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Apple Music to double its paying subscribers in 2016, but won’t beat Spotify

A new report by analyst Mark Mulligan of MIDiA Research projects Apple Music will have 8 million paid subscribers by the end of the calendar year 2015. Moreover, his research also predicts that the newly launched music streaming service will have more than double the number of users, close to 20 million paid users by the end of 2016.

Apple biggest rival in music streaming business is Spotify, which announced back in June it had 75 million users in total, out of which 20 million were paid subscribers. Mulligan further states in his report that Spotify’s user base will continue to grow, and it will retain its top spot as leading music streaming service, though with Apple Music closing in.

“Apple might not have found the subscription market quite the plain sailing it had anticipated, but it has still managed to establish itself as the second player with astounding pace. Its platform and marketing assets are well known, but its clear commitment to making Apple Music work have surprised some,” said Milligan in his research.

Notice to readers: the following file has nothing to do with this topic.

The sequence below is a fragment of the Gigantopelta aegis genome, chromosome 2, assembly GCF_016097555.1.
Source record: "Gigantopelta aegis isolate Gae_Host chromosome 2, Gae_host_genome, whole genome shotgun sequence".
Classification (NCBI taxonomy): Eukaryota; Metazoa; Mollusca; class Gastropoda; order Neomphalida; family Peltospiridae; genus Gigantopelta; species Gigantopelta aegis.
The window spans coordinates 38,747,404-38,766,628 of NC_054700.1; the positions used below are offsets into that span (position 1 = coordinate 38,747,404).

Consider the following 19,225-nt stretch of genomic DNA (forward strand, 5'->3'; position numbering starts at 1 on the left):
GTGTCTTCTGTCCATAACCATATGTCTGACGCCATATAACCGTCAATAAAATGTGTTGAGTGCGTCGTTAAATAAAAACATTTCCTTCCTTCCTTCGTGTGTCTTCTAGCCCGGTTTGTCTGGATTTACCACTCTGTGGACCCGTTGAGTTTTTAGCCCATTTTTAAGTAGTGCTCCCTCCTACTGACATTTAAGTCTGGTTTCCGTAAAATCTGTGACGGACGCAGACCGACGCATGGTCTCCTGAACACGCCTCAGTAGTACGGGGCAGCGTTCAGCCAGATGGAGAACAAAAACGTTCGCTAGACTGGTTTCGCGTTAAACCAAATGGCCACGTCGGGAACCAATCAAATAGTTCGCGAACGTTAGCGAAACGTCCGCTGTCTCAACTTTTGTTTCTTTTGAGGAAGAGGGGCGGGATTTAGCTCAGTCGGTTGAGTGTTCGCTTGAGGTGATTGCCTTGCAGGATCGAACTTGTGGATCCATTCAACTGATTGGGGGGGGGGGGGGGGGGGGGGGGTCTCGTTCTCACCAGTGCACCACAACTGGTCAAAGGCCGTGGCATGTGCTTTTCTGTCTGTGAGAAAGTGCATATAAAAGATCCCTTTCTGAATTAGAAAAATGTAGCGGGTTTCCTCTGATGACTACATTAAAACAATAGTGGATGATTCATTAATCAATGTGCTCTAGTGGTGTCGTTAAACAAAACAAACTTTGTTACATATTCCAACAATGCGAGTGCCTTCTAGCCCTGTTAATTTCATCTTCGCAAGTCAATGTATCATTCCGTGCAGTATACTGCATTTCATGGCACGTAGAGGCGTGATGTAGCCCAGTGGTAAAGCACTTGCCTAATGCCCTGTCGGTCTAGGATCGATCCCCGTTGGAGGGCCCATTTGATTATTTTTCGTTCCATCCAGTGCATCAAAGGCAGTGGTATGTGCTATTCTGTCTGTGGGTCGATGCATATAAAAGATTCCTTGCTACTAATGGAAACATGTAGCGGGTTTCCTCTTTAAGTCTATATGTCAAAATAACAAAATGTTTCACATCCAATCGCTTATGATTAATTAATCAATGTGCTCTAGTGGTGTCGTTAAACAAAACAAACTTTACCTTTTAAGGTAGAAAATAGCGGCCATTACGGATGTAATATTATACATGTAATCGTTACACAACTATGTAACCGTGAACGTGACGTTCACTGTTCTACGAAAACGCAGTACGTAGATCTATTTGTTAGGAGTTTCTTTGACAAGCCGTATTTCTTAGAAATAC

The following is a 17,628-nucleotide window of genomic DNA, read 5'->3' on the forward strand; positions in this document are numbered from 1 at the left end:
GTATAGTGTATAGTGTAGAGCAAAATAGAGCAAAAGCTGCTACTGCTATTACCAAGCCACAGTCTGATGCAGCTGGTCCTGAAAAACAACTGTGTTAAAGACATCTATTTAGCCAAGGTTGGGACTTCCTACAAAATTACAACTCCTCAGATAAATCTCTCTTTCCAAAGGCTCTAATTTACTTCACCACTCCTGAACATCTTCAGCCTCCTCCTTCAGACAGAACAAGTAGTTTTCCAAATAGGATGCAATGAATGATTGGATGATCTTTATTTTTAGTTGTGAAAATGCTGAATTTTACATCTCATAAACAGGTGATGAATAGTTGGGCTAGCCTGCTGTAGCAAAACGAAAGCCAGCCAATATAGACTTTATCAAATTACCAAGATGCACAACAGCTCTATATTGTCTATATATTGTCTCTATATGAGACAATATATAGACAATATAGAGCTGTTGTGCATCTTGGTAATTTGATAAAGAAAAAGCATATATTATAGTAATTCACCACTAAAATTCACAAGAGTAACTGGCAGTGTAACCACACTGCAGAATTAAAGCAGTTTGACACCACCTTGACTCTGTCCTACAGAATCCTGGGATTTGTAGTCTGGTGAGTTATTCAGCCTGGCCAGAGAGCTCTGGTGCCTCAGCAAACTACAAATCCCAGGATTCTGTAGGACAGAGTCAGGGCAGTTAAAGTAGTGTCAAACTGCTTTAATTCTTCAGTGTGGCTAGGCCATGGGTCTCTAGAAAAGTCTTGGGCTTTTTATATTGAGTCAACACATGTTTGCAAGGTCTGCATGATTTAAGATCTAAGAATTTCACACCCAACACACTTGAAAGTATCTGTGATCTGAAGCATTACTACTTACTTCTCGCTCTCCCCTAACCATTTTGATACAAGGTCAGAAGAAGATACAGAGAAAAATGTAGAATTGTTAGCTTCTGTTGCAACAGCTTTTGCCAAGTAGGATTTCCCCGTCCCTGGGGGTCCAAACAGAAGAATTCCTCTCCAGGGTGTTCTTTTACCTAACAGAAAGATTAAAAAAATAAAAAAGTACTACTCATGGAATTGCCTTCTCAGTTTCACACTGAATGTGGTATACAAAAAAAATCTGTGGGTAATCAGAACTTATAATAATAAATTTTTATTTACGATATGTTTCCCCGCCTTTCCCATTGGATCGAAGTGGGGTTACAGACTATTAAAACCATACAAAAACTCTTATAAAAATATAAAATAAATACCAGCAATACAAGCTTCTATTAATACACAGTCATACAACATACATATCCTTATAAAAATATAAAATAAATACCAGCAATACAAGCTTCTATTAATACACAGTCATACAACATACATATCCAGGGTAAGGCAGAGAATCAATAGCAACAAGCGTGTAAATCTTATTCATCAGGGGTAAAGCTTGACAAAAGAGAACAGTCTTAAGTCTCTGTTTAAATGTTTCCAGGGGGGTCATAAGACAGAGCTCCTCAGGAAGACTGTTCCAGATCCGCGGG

Apple Music’s userbase has been on the constant rise despite facing a few bottlenecks when it launched. Users were complaining about the app’s layout and design along with some bugs went it launched back in June. Though it still managed to grab a total of 15 million subscribers, out of which 6.

5 million are on paid subscriptions.

It is also worth pointing that Apple Music will soon be making it debut on Android, implying these numbers can go much higher posing a serious threat to rivals like Spotify. The iPhone maker officially launched Apple Music at its WWDC event back in June for iOS, when they also announced that an Android version would also debut this fall.

While earlier this year, Apple Music chief Eddie Cue also tweeted that the company will soon be increasing the matching limit of Apple Music from 25,000 to 100,000 by year end. Some users have already reported that they were able to stash more than 25,000 tracks on iTunes Match or Apple Music, implying the feature is still being tested before it starts rolling out for everyone.